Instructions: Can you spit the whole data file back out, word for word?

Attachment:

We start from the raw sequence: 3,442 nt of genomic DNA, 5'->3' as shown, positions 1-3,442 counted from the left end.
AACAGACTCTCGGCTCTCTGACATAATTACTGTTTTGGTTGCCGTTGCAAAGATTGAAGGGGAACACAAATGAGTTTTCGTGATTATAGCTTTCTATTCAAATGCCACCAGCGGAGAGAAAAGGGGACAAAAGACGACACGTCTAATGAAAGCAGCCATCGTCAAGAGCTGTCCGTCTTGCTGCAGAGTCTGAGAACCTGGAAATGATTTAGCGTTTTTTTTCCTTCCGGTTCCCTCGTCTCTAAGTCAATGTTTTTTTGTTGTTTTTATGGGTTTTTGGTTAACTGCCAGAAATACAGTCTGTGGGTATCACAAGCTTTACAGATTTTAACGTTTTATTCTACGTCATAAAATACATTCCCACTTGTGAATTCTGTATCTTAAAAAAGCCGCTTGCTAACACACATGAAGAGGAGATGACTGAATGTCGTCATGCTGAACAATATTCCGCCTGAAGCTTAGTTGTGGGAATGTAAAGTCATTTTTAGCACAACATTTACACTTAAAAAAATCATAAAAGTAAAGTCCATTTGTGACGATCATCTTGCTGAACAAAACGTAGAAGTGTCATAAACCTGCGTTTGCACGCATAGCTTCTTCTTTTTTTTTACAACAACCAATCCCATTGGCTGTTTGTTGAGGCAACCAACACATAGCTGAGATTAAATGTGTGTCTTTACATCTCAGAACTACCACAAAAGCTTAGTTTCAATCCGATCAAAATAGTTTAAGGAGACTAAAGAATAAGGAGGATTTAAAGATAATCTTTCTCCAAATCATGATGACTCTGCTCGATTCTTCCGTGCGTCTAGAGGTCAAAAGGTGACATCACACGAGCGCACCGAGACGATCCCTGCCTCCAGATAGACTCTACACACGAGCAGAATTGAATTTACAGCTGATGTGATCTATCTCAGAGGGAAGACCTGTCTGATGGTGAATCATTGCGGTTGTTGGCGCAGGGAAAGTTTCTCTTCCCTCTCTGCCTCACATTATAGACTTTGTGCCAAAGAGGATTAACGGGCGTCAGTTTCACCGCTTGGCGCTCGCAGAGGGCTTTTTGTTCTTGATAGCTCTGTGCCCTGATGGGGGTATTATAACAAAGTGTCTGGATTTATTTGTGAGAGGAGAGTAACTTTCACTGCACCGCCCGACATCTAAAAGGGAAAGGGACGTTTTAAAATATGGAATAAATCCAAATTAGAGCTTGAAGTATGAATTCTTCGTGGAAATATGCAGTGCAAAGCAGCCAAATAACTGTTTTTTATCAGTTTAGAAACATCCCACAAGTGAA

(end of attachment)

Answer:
We start from the raw sequence: 3,442 nt of genomic DNA, 5'->3' as shown, positions 1-3,442 counted from the left end.
AACAGACTCTCGGCTCTCTGACATAATTACTGTTTTGGTTGCCGTTGCAAAGATTGAAGGGGAACACAAATGAGTTTTCGTGATTATAGCTTTCTATTCAAATGCCACCAGCGGAGAGAAAAGGGGACAAAAGACGACACGTCTAATGAAAGCAGCCATCGTCAAGAGCTGTCCGTCTTGCTGCAGAGTCTGAGAACCTGGAAATGATTTAGCGTTTTTTTTCCTTCCGGTTCCCTCGTCTCTAAGTCAATGTTTTTTTGTTGTTTTTATGGGTTTTTGGTTAACTGCCAGAAATACAGTCTGTGGGTATCACAAGCTTTACAGATTTTAACGTTTTATTCTACGTCATAAAATACATTCCCACTTGTGAATTCTGTATCTTAAAAAAGCCGCTTGCTAACACACATGAAGAGGAGATGACTGAATGTCGTCATGCTGAACAATATTCCGCCTGAAGCTTAGTTGTGGGAATGTAAAGTCATTTTTAGCACAACATTTACACTTAAAAAAATCATAAAAGTAAAGTCCATTTGTGACGATCATCTTGCTGAACAAAACGTAGAAGTGTCATAAACCTGCGTTTGCACGCATAGCTTCTTCTTTTTTTTTACAACAACCAATCCCATTGGCTGTTTGTTGAGGCAACCAACACATAGCTGAGATTAAATGTGTGTCTTTACATCTCAGAACTACCACAAAAGCTTAGTTTCAATCCGATCAAAATAGTTTAAGGAGACTAAAGAATAAGGAGGATTTAAAGATAATCTTTCTCCAAATCATGATGACTCTGCTCGATTCTTCCGTGCGTCTAGAGGTCAAAAGGTGACATCACACGAGCGCACCGAGACGATCCCTGCCTCCAGATAGACTCTACACACGAGCAGAATTGAATTTACAGCTGATGTGATCTATCTCAGAGGGAAGACCTGTCTGATGGTGAATCATTGCGGTTGTTGGCGCAGGGAAAGTTTCTCTTCCCTCTCTGCCTCACATTATAGACTTTGTGCCAAAGAGGATTAACGGGCGTCAGTTTCACCGCTTGGCGCTCGCAGAGGGCTTTTTGTTCTTGATAGCTCTGTGCCCTGATGGGGGTATTATAACAAAGTGTCTGGATTTATTTGTGAGAGGAGAGTAACTTTCACTGCACCGCCCGACATCTAAAAGGGAAAGGGACGTTTTAAAATATGGAATAAATCCAAATTAGAGCTTGAAGTATGAATTCTTCGTGGAAATATGCAGTGCAAAGCAGCCAAATAACTGTTTTTTATCAGTTTAGAAACATCCCACAAGTGAA